Is It A Carbohydrate Issue Or A Fat Issue?
This last week I received some questions on this blog and thought I would clarify a few of the items with tie-ins to this question.
Over the last few months there has been a lot of press on studies showing saturated fat is not the issue with respect to heart disease and health. Is this really true? Could all the previous information and data be irrelevant?
For years we were told fat, particularly saturated fat, was the culprit and as long as you avoided it your heart would be healthy. Unfortunately many took this for license to eat anything as long as it did not contain fat, which led to the Snackwell’s era with those fat-free cookies flying off the shelves.
Since nutrition is a very young science new studies are revealing how varying macronutrient (carbohydrate/protein/fat) combinations affect our health.? Research clearly shows you cannot blame a metabolic problem on one nutrient.
Some things to consider are:
What is your genetic makeup? Are you someone who is insulin-resistant and stores weight in their middle or someone who is slim, has a high metabolism and whose insulin works like a charm otherwise known as insulin sensitive.
If you are insulin-resistant, having more protein and fat with less carbohydrate will benefit your metabolism and health. This is not a license for eating large amounts of saturated fat but consuming healthy grass-fed cheeses and butter for flavor can be beneficial.
In general, most of the population consumes more carbohydrate than they need or can metabolize since we live more sedentary lives than we did even 25 years ago.
In addition, some research shows that the only way fat can be a problem is if someone is overconsuming carbohydrates and/or sugars. Excessive intake of carbohydrates can contribute to elevated levels of Apo B and small dense LDL. Apo B is the primary substance responsible for carrying cholesterol to the tissues, which can lead to plaque and heart disease; small dense LDL is the one responsible for plaque while the large dense fluffy LDL is not.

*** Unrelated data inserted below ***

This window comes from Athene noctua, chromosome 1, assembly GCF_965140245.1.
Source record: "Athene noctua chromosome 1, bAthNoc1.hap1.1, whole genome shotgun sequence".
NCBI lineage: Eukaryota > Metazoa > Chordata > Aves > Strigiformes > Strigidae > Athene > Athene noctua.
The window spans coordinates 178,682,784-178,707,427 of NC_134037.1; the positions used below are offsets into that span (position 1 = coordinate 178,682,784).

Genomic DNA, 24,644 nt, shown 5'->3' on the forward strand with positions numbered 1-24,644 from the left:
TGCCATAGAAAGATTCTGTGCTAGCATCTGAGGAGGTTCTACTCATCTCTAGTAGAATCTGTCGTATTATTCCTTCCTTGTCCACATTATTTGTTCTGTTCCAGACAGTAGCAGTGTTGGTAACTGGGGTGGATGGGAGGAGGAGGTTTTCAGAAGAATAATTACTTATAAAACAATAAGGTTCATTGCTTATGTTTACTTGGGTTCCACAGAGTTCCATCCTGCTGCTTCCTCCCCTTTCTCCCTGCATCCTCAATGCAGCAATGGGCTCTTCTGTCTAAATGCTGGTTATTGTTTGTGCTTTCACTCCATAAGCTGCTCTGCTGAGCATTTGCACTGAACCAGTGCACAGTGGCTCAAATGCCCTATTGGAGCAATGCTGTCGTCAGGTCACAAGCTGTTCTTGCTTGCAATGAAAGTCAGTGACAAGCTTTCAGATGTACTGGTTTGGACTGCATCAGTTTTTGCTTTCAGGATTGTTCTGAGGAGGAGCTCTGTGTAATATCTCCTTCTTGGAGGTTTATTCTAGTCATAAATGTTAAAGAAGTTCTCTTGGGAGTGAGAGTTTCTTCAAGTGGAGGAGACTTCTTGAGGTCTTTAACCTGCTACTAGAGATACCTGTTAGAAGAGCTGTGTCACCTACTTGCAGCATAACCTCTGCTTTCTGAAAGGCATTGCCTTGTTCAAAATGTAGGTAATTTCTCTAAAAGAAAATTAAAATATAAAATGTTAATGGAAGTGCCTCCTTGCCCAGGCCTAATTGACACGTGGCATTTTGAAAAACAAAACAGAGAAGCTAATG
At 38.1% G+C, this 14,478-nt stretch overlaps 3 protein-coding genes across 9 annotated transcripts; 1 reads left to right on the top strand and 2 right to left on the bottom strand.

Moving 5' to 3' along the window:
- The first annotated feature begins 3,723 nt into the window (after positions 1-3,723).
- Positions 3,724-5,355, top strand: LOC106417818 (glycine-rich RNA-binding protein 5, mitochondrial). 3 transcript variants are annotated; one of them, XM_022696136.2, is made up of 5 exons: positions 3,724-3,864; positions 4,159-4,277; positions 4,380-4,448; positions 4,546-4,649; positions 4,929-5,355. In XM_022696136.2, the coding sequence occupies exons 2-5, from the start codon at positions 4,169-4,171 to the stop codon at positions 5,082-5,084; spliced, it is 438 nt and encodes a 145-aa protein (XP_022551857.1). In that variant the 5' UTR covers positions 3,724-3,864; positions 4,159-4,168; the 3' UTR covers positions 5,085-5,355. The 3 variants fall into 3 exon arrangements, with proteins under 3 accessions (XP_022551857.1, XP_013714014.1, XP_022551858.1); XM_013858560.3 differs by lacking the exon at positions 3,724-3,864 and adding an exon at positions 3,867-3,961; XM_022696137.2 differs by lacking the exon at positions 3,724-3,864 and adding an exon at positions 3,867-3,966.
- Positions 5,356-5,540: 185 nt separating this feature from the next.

The real culprits are excess sugars and carbohydrates (even healthy ones) if your body cannot metabolize them, and trans fat.
If you are relying on labels that say “no trans fat” you are being misled. First, consume as many foods as you can without a label and if a product contains oil and has increased shelf life (i.e. processed packaged food with an expiration date months away) chances are it contains trans fat. Food labels contain smaller serving sizes so manufacturers can make those claims when in reality most individuals eat much more than the portion on the label.
If you are carbohydrate sensitive what is your take home message?
If you want to have the knowledge of how your body metabolizes food consider getting a panel of your biomarkers to show how your body metabolizes macronutrients. It will show your level of insulin resistance vs. sensitivity, and breaks down the cholesterol panel numbers to show if you have particles in your blood which are much more indicative of heart disease than the usual cholesterol numbers. This panel also breaks down the types of cholesterol and will give you your small dense LDL as well as your Apo B number.
If you have a high triglyceride number (over 150) or a fasting blood sugar over 93 chances are you are likely to have a carbohydrate issue, so consider consulting a health care professional/dietitian to carefully balance your eating plan to match your blood levels. Eating saturated fat is not going to break your health bank, and may provide calories and flavor to replace carbohydrates your body does not need.
Investigate your blood levels, experiment with different balances of carbohydrate/protein and fat but most of all consider an assessment of your genetics and health which can lead you down the road to having more money in your heart bank account.